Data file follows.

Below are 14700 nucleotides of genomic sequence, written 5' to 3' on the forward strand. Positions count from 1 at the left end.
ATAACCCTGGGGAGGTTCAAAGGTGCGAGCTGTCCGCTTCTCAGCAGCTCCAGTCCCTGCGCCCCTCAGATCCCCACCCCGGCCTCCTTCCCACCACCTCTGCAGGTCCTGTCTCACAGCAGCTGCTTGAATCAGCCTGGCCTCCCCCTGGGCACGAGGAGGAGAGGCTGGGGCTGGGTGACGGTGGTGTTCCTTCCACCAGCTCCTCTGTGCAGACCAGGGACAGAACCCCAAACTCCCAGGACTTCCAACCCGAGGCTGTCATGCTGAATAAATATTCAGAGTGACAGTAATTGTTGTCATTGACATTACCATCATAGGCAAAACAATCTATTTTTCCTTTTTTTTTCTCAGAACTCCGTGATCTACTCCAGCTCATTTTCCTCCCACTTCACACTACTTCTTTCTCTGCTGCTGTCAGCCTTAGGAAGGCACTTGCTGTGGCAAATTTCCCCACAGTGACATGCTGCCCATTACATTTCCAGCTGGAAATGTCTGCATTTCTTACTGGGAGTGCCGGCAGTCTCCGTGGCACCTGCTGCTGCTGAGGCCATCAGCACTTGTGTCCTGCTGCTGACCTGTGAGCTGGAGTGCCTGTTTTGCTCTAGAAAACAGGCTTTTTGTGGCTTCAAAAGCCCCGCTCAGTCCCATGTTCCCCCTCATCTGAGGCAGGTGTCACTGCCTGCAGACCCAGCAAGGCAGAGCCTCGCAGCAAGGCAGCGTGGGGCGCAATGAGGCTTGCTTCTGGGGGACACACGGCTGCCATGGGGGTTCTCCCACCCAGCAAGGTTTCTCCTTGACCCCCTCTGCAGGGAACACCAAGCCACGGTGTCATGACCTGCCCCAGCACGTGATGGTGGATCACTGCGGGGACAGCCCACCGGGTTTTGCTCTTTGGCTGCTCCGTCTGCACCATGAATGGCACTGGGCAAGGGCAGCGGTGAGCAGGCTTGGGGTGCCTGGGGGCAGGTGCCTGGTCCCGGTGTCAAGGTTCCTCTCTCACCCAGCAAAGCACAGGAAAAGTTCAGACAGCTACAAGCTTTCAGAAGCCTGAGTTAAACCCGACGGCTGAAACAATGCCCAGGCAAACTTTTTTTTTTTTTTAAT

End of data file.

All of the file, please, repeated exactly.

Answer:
Below are 14700 nucleotides of genomic sequence, written 5' to 3' on the forward strand. Positions count from 1 at the left end.
ATAACCCTGGGGAGGTTCAAAGGTGCGAGCTGTCCGCTTCTCAGCAGCTCCAGTCCCTGCGCCCCTCAGATCCCCACCCCGGCCTCCTTCCCACCACCTCTGCAGGTCCTGTCTCACAGCAGCTGCTTGAATCAGCCTGGCCTCCCCCTGGGCACGAGGAGGAGAGGCTGGGGCTGGGTGACGGTGGTGTTCCTTCCACCAGCTCCTCTGTGCAGACCAGGGACAGAACCCCAAACTCCCAGGACTTCCAACCCGAGGCTGTCATGCTGAATAAATATTCAGAGTGACAGTAATTGTTGTCATTGACATTACCATCATAGGCAAAACAATCTATTTTTCCTTTTTTTTTCTCAGAACTCCGTGATCTACTCCAGCTCATTTTCCTCCCACTTCACACTACTTCTTTCTCTGCTGCTGTCAGCCTTAGGAAGGCACTTGCTGTGGCAAATTTCCCCACAGTGACATGCTGCCCATTACATTTCCAGCTGGAAATGTCTGCATTTCTTACTGGGAGTGCCGGCAGTCTCCGTGGCACCTGCTGCTGCTGAGGCCATCAGCACTTGTGTCCTGCTGCTGACCTGTGAGCTGGAGTGCCTGTTTTGCTCTAGAAAACAGGCTTTTTGTGGCTTCAAAAGCCCCGCTCAGTCCCATGTTCCCCCTCATCTGAGGCAGGTGTCACTGCCTGCAGACCCAGCAAGGCAGAGCCTCGCAGCAAGGCAGCGTGGGGCGCAATGAGGCTTGCTTCTGGGGGACACACGGCTGCCATGGGGGTTCTCCCACCCAGCAAGGTTTCTCCTTGACCCCCTCTGCAGGGAACACCAAGCCACGGTGTCATGACCTGCCCCAGCACGTGATGGTGGATCACTGCGGGGACAGCCCACCGGGTTTTGCTCTTTGGCTGCTCCGTCTGCACCATGAATGGCACTGGGCAAGGGCAGCGGTGAGCAGGCTTGGGGTGCCTGGGGGCAGGTGCCTGGTCCCGGTGTCAAGGTTCCTCTCTCACCCAGCAAAGCACAGGAAAAGTTCAGACAGCTACAAGCTTTCAGAAGCCTGAGTTAAACCCGACGGCTGAAACAATGCCCAGGCAAACTTTTTTTTTTTTTTAAT